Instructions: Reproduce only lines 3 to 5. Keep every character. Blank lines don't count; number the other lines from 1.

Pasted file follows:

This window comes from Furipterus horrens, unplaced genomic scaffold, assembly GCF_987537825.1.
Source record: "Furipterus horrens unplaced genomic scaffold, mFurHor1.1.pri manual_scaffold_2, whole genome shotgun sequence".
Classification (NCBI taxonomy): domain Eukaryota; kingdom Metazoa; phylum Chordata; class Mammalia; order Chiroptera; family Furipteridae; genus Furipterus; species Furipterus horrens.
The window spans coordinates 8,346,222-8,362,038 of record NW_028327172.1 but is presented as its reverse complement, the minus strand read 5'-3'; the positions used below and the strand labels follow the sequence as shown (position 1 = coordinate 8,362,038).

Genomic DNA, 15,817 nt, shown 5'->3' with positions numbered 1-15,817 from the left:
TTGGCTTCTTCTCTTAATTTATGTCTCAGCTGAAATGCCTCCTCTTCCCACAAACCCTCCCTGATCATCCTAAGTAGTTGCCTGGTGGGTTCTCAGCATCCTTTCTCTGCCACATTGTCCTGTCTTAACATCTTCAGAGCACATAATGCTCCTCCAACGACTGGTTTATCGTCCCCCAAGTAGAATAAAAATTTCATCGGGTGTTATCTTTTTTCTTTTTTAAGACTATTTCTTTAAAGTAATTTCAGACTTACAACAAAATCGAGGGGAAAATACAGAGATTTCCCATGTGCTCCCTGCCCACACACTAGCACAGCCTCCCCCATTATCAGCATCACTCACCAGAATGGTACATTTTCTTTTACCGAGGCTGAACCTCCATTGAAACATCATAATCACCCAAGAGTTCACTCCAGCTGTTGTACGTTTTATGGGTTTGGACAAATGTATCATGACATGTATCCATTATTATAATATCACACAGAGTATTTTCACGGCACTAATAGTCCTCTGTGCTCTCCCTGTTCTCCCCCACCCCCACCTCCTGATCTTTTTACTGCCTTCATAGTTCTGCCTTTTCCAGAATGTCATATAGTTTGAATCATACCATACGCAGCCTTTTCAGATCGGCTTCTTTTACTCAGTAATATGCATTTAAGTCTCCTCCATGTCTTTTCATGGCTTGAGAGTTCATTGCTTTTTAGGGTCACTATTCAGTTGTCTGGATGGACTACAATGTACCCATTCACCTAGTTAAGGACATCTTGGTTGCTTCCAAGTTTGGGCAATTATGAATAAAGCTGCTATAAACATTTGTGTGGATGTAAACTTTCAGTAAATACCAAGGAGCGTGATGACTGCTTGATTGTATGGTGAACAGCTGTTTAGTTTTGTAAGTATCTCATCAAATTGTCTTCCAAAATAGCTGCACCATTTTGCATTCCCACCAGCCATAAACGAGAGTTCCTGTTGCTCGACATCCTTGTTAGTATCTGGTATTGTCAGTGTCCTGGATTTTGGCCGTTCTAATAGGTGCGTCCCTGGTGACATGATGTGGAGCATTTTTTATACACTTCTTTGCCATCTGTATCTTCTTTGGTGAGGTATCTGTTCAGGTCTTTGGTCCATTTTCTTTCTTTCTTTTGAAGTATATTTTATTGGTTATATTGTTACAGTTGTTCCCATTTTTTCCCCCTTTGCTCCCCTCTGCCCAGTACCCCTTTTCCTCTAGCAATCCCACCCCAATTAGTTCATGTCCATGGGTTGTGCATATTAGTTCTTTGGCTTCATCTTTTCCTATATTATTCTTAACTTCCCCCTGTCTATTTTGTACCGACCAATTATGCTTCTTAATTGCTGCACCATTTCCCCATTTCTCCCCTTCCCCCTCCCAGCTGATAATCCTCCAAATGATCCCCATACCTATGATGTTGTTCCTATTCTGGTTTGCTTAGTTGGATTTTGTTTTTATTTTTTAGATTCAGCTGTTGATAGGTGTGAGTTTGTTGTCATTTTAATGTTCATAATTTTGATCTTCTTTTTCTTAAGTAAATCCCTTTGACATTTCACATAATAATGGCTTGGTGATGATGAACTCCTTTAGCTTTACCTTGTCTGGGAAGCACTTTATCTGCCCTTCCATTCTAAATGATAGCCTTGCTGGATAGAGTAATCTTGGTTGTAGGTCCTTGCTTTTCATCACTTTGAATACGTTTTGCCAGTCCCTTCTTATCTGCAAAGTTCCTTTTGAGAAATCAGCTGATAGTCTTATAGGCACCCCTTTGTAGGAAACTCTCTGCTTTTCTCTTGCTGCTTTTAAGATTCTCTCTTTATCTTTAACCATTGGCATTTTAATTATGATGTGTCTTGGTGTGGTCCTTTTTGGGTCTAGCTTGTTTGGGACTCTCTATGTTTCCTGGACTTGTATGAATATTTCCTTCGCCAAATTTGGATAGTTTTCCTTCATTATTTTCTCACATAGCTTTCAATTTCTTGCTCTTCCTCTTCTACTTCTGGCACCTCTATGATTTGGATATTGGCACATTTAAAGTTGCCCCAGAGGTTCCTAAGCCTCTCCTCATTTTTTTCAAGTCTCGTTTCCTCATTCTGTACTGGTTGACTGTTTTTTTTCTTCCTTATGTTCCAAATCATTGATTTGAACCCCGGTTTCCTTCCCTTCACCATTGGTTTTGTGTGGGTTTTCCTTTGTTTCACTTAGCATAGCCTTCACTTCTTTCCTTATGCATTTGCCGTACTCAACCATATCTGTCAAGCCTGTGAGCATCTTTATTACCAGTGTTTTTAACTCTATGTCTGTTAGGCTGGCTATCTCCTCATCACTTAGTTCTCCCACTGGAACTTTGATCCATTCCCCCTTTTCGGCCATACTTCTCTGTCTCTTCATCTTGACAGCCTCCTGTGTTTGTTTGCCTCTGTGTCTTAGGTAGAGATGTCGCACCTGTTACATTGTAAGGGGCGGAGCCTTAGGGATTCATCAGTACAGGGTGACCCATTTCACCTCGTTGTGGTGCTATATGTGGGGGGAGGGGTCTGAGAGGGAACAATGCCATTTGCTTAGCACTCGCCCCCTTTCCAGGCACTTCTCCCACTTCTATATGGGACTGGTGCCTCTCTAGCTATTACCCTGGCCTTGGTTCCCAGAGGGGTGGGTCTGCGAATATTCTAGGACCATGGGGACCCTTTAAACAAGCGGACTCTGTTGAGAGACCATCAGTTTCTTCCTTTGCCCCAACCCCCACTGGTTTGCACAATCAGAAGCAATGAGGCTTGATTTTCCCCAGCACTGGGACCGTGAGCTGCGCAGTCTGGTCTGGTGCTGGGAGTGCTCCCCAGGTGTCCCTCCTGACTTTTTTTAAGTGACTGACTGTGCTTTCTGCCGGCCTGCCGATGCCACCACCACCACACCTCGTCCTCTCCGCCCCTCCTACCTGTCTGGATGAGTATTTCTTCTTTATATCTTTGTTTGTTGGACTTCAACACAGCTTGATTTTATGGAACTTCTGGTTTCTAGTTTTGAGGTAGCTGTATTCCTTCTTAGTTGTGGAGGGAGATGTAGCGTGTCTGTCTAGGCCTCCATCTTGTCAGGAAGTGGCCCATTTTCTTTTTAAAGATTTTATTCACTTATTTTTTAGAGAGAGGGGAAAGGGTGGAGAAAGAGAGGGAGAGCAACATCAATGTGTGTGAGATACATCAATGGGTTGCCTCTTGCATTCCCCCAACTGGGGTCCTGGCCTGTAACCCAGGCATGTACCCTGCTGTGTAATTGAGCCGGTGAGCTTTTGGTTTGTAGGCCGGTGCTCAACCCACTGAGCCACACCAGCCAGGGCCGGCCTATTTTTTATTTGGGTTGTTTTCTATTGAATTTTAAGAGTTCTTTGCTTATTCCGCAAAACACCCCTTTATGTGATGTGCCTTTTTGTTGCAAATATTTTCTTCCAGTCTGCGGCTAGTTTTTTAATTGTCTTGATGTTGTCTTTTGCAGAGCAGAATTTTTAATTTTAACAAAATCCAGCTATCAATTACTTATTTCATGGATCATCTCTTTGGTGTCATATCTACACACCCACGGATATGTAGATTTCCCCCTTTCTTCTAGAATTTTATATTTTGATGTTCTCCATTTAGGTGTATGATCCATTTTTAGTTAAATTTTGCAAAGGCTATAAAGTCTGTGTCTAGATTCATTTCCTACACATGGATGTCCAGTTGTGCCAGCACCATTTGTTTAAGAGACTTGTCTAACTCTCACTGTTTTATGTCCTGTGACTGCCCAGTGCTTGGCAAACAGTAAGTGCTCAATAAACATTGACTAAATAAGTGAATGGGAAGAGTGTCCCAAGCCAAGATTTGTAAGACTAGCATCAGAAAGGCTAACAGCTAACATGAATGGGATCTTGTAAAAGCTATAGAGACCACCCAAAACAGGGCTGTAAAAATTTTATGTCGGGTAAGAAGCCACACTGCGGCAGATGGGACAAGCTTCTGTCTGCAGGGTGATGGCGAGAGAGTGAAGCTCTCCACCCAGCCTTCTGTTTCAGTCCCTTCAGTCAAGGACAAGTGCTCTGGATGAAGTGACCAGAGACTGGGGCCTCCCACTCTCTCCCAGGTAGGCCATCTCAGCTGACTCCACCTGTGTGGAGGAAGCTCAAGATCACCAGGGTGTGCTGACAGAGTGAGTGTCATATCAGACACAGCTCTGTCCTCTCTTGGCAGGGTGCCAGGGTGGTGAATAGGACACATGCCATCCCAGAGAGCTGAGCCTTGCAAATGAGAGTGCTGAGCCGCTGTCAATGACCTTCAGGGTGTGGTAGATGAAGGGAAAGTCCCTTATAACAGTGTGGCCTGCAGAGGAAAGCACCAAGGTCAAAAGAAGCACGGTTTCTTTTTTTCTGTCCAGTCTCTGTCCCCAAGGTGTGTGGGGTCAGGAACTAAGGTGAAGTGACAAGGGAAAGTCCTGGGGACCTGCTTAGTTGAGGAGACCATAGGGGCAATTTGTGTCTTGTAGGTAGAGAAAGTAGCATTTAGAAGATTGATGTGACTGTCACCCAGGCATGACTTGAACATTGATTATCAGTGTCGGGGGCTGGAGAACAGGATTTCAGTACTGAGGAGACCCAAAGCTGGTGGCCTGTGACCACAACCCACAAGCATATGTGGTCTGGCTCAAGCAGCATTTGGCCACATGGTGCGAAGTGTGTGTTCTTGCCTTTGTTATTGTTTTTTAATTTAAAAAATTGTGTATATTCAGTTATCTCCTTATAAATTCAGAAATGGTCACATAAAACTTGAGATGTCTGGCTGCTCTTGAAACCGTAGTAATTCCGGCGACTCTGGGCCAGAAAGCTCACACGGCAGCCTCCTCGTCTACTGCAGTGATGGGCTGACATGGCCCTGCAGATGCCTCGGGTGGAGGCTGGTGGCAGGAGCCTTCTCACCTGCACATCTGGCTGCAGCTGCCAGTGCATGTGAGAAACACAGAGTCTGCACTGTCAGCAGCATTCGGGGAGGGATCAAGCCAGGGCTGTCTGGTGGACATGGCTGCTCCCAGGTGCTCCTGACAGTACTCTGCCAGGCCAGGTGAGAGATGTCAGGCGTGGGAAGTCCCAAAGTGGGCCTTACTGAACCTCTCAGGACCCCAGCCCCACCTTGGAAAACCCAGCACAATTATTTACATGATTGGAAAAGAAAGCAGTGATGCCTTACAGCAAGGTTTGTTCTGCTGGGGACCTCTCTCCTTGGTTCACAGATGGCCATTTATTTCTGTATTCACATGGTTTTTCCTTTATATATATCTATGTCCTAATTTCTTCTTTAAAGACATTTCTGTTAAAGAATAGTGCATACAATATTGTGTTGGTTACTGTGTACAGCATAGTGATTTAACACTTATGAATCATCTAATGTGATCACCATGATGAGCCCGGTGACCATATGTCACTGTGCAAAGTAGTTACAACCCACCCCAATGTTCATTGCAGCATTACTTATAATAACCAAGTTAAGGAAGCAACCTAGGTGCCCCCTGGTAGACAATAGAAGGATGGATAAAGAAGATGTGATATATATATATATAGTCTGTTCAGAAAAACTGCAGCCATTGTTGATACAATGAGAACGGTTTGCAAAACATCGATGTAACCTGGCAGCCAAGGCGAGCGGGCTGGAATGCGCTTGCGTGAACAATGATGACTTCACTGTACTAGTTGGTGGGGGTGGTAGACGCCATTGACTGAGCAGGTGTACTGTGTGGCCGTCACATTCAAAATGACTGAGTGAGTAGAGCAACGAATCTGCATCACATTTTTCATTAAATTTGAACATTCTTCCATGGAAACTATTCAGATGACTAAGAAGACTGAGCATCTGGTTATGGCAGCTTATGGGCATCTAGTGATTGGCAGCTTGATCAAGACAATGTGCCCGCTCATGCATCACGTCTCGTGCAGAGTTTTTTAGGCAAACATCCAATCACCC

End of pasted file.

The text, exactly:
Classification (NCBI taxonomy): domain Eukaryota; kingdom Metazoa; phylum Chordata; class Mammalia; order Chiroptera; family Furipteridae; genus Furipterus; species Furipterus horrens.
The window spans coordinates 8,346,222-8,362,038 of record NW_028327172.1 but is presented as its reverse complement, the minus strand read 5'-3'; the positions used below and the strand labels follow the sequence as shown (position 1 = coordinate 8,362,038).

Genomic DNA, 15,817 nt, shown 5'->3' with positions numbered 1-15,817 from the left: